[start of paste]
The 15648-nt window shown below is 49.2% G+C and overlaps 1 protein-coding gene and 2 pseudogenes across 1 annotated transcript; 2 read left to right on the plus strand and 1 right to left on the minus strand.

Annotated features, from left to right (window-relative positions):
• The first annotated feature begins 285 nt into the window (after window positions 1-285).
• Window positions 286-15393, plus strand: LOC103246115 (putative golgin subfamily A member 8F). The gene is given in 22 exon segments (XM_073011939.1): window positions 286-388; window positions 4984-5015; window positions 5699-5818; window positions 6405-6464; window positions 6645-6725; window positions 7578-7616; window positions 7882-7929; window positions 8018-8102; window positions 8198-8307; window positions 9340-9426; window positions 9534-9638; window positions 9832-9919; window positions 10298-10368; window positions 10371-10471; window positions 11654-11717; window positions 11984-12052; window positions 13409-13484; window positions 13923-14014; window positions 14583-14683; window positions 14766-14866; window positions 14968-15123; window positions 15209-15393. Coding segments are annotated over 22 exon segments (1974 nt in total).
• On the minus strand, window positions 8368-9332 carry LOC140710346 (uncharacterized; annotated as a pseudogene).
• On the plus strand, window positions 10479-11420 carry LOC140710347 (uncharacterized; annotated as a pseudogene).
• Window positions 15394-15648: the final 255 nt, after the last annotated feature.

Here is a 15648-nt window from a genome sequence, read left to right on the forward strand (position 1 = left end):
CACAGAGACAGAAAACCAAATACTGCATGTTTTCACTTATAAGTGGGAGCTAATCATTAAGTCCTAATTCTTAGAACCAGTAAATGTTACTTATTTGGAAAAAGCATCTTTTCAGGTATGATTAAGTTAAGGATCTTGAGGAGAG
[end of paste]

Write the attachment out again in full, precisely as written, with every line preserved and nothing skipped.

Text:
The 15648-nt window shown below is 49.2% G+C and overlaps 1 protein-coding gene and 2 pseudogenes across 1 annotated transcript; 2 read left to right on the plus strand and 1 right to left on the minus strand.

Annotated features, from left to right (window-relative positions):
• The first annotated feature begins 285 nt into the window (after window positions 1-285).
• Window positions 286-15393, plus strand: LOC103246115 (putative golgin subfamily A member 8F). The gene is given in 22 exon segments (XM_073011939.1): window positions 286-388; window positions 4984-5015; window positions 5699-5818; window positions 6405-6464; window positions 6645-6725; window positions 7578-7616; window positions 7882-7929; window positions 8018-8102; window positions 8198-8307; window positions 9340-9426; window positions 9534-9638; window positions 9832-9919; window positions 10298-10368; window positions 10371-10471; window positions 11654-11717; window positions 11984-12052; window positions 13409-13484; window positions 13923-14014; window positions 14583-14683; window positions 14766-14866; window positions 14968-15123; window positions 15209-15393. Coding segments are annotated over 22 exon segments (1974 nt in total).
• On the minus strand, window positions 8368-9332 carry LOC140710346 (uncharacterized; annotated as a pseudogene).
• On the plus strand, window positions 10479-11420 carry LOC140710347 (uncharacterized; annotated as a pseudogene).
• Window positions 15394-15648: the final 255 nt, after the last annotated feature.

Here is a 15648-nt window from a genome sequence, read left to right on the forward strand (position 1 = left end):
CACAGAGACAGAAAACCAAATACTGCATGTTTTCACTTATAAGTGGGAGCTAATCATTAAGTCCTAATTCTTAGAACCAGTAAATGTTACTTATTTGGAAAAAGCATCTTTTCAGGTATGATTAAGTTAAGGATCTTGAGGAGAG